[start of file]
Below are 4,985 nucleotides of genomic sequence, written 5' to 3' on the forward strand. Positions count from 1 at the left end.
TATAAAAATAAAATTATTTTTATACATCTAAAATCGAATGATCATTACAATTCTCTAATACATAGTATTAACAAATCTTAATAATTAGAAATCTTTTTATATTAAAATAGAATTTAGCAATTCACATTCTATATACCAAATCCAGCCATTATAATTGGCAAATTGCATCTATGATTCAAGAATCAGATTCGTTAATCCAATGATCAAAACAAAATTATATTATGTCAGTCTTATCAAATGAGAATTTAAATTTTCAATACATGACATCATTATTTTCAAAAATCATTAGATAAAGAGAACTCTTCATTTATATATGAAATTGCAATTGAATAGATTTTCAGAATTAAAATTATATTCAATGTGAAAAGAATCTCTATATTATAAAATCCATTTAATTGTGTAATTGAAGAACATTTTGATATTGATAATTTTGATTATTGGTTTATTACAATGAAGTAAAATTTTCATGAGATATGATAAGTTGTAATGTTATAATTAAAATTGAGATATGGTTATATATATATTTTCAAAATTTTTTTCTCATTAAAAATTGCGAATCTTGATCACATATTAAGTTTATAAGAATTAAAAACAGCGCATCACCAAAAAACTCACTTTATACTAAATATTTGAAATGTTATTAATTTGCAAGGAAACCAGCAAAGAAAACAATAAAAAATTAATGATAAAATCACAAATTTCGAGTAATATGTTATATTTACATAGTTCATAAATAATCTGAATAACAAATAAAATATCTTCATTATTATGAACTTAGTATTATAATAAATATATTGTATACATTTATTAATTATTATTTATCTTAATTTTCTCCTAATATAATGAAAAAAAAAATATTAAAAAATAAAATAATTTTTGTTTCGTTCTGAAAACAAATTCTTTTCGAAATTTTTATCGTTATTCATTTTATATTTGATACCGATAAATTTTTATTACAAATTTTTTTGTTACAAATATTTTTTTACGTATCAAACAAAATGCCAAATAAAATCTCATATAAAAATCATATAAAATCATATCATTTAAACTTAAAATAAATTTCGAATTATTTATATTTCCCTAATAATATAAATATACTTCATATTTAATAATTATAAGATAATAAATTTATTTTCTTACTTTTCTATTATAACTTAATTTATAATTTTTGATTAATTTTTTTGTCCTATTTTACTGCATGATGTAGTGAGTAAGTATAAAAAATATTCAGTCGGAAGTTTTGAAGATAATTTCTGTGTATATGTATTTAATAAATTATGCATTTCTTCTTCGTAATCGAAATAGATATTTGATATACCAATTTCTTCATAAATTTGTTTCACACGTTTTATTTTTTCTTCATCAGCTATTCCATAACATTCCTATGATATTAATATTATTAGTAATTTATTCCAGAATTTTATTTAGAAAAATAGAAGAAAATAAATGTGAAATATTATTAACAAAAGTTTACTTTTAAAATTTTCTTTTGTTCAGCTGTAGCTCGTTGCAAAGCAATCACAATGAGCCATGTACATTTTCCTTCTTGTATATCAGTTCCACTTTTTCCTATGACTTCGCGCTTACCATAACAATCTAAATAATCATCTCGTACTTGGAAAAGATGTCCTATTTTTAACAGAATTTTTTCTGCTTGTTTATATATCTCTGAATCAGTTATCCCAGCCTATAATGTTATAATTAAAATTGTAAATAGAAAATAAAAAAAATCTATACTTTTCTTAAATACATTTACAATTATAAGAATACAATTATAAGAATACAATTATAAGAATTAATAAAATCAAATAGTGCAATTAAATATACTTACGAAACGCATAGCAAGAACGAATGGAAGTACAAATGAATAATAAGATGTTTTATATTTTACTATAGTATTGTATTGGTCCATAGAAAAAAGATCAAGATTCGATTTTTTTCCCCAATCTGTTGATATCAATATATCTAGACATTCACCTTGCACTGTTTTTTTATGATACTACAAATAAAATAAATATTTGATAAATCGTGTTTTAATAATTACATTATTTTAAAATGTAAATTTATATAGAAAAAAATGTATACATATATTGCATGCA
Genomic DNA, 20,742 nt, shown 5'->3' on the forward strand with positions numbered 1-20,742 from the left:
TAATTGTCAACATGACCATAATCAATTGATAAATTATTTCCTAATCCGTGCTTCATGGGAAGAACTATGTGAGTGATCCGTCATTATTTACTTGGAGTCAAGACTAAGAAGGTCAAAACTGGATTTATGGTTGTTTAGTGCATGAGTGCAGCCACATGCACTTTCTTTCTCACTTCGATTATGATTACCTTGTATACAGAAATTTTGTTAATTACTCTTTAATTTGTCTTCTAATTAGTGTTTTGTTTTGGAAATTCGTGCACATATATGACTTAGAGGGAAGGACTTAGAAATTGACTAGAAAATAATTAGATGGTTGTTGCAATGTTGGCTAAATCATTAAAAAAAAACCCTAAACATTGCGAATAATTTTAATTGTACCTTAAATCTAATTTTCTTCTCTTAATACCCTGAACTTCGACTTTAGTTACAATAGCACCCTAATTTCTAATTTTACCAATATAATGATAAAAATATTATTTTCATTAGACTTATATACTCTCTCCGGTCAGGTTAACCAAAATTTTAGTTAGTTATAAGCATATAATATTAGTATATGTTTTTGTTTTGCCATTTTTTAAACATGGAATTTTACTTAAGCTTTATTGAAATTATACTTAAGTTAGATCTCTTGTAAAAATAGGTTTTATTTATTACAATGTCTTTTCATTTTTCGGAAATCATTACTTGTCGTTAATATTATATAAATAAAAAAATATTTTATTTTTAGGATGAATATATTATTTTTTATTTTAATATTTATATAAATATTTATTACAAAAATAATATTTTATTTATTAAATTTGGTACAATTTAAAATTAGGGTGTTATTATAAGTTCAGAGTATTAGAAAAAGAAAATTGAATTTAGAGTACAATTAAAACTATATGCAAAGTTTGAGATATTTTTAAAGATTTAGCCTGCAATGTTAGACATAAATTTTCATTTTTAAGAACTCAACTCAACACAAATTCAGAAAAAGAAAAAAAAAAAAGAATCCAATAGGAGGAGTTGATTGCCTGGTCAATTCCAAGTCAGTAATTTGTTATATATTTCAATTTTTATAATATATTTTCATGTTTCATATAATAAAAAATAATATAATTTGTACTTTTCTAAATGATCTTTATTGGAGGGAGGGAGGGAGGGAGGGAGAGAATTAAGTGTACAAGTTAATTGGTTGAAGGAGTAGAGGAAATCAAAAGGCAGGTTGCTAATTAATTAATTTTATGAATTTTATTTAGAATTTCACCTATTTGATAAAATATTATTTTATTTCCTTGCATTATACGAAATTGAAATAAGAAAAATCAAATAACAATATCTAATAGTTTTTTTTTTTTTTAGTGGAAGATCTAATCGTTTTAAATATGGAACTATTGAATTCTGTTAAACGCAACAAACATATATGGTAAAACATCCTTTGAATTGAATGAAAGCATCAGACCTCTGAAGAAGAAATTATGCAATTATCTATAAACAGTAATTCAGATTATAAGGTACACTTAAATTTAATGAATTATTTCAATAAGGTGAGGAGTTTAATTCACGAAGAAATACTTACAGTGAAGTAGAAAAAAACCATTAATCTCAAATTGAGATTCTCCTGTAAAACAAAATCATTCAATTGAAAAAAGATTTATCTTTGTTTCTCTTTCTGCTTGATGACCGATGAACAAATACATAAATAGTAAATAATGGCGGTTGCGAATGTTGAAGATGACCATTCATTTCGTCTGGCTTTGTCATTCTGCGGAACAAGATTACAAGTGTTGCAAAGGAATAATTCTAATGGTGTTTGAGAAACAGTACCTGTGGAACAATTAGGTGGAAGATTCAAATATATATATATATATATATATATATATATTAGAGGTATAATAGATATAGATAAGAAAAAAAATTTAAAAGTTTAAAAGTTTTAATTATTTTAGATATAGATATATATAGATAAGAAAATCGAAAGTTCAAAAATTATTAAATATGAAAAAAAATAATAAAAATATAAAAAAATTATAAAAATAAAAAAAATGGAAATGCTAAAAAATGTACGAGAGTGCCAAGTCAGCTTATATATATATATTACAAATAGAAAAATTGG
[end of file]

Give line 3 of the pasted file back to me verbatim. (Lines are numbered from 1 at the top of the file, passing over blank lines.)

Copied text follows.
Genomic DNA, 20,742 nt, shown 5'->3' on the forward strand with positions numbered 1-20,742 from the left: